To control rising prescription drug costs, the U.S. Congress is currently considering legislation to allow the Medicare program to directly negotiate pharmaceutical prices with drugmakers. A bill in the House of Representatives, H.R. 3, would rely on international benchmarks to set upper limits for prices. But according to recent media reports, the Senate is considering using domestic price benchmarks for Medicare negotiations, which could be based on prices paid by the Department of Veterans Affairs (VA) or any number of other government purchasers.
Below we delve into what’s known as domestic reference pricing, including the various pricing benchmarks that Medicare might use in negotiations with drug companies.
What is domestic reference pricing, and what role might it play in Medicare drug price negotiations?
Domestic reference pricing is an approach to informing price negotiations with drug manufacturers by calculating a benchmark price, or reference price, based on U.S. prices for a given medication. The reference price also can be based on prices for therapeutically comparable medications — those in the same pharmaceutical class or those with the same mechanism of action. As is the case with international reference pricing, the domestic reference price represents a percentage of whichever pricing benchmark is chosen (see below). If used the same way as international reference pricing in H.R. 3, this percentage establishes an upper limit, or maximum, to bound the negotiation process.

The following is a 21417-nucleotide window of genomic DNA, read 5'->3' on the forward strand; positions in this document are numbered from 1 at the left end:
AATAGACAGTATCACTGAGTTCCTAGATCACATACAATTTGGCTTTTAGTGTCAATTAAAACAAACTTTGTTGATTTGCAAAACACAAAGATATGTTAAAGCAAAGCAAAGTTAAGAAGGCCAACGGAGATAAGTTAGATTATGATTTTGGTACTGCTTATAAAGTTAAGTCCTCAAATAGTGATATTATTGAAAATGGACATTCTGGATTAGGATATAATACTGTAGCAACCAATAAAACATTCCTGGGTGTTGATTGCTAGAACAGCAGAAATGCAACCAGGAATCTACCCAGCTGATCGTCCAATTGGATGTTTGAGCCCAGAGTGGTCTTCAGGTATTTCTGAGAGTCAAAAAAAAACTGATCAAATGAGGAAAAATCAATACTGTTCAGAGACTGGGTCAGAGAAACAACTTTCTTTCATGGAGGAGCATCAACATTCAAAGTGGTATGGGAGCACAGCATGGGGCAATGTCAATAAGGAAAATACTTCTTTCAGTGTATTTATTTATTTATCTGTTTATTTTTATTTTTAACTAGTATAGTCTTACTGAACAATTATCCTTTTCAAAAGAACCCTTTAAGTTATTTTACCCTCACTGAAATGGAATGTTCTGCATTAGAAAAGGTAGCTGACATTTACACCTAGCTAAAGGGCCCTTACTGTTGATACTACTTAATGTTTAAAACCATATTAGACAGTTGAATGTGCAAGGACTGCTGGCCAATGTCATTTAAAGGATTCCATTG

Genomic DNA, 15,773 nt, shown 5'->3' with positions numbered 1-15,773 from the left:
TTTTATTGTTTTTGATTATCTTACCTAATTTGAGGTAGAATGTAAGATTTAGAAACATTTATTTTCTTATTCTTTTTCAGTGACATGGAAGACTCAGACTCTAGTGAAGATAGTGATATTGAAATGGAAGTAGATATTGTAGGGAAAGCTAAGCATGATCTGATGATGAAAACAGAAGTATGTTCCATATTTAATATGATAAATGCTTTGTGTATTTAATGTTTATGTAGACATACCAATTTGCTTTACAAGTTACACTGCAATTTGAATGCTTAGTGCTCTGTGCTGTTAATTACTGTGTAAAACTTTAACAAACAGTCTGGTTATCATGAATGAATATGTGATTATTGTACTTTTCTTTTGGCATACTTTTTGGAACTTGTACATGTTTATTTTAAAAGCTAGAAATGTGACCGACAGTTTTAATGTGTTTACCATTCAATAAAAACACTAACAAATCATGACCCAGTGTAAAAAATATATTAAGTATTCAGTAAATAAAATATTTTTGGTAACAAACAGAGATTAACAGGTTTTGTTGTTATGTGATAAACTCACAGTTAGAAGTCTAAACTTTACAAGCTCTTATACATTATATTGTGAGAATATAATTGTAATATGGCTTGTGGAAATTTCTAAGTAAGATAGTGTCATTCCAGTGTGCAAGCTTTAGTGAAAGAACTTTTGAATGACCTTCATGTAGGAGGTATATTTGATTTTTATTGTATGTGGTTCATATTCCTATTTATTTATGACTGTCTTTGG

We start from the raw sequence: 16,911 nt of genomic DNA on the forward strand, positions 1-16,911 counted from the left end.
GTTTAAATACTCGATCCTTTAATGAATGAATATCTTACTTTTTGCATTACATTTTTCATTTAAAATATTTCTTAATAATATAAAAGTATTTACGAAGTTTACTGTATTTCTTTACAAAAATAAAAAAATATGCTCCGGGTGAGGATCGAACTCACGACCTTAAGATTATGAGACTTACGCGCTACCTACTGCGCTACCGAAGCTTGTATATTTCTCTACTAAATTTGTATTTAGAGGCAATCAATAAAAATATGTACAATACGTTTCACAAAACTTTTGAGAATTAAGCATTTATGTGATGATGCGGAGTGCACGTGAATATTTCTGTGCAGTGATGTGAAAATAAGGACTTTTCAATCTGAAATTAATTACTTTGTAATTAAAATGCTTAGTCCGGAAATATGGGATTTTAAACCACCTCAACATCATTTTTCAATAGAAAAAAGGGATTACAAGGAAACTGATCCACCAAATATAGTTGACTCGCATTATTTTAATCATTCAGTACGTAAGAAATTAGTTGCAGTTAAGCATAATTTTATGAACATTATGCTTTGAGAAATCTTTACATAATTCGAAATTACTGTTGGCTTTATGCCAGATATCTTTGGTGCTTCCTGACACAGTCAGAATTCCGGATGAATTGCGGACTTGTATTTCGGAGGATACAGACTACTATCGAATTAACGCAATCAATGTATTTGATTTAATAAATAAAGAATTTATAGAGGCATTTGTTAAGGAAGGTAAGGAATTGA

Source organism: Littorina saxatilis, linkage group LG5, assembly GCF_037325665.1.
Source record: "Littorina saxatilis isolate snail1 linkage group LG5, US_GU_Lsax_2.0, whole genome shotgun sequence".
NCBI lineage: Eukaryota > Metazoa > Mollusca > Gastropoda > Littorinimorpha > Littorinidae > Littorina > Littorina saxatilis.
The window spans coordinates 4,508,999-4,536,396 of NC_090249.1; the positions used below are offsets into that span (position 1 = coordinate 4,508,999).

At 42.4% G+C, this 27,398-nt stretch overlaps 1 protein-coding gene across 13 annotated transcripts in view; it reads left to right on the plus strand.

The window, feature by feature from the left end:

Which benchmarks could be used for domestic reference pricing?
Domestic referencing pricing could be based on one of the current statutory definitions for U.S. drug prices. In order from highest to lowest cost, these include:
- Wholesale acquisition cost (WAC): Price set by the manufacturer that’s often referred to as the list price, before any discounts or rebates. Publicly available.
- Average manufacturer price (AMP): Average price wholesalers pay for a drug distributed to retail pharmacies, either through wholesalers or through sales directly from manufacturers to pharmacies. Does not include drugs distributed through mail-order pharmacies or payer discounts or rebates. The AMP, which is not publicly available, is used to calculate Medicaid rebates — the partial cost refunds that drug manufacturers provide.
- Nonfederal average manufacturer price (non-FAMP): Average price wholesalers pay for drugs distributed to nonfederal purchasers. It reflects some discounts, but no rebates or discounts provided to payers. Not publicly available.
- Federal supply schedule (FSS): Price negotiated between manufacturers and the VA. Available to all federal direct purchasers of pharmaceuticals, among them, the Department of Defense (DoD), Public Health Service, Coast Guard, Bureau of Prisons, National Aeronautics and Space Administration, and Department of State. However, FSS prices may not be the prices that federal purchasers actually pay, since some can negotiate further manufacturer discounts, either on their own or in tandem with other federal purchasers. Publicly available.
- Federal ceiling price (FCP): Price used to determine the maximum amount charged to the “Big Four” agencies — VA, DoD, Public Health Service (including Indian Health Service), and Coast Guard. Equal to 76 percent of a drug’s previous-year non-FAMP, minus the difference between the price increases and inflation (as measured by the consumer price index for all urban consumers). The Big Four can negotiate further discounts from manufacturers to determine the final price paid. Not publicly available.
The Congressional Budget Office recently released a report comparing these pricing benchmarks to the prices of best-selling drugs in several federal health programs — Medicare Part D, Medicaid, the VA, and the DoD. Despite being the largest program, Part D — which doesn’t use a pricing benchmark — paid among the highest prices. In comparing net prices for high-priced drugs, Part D pays nearly triple the prices Medicaid pays and nearly double those paid by the DoD and VA.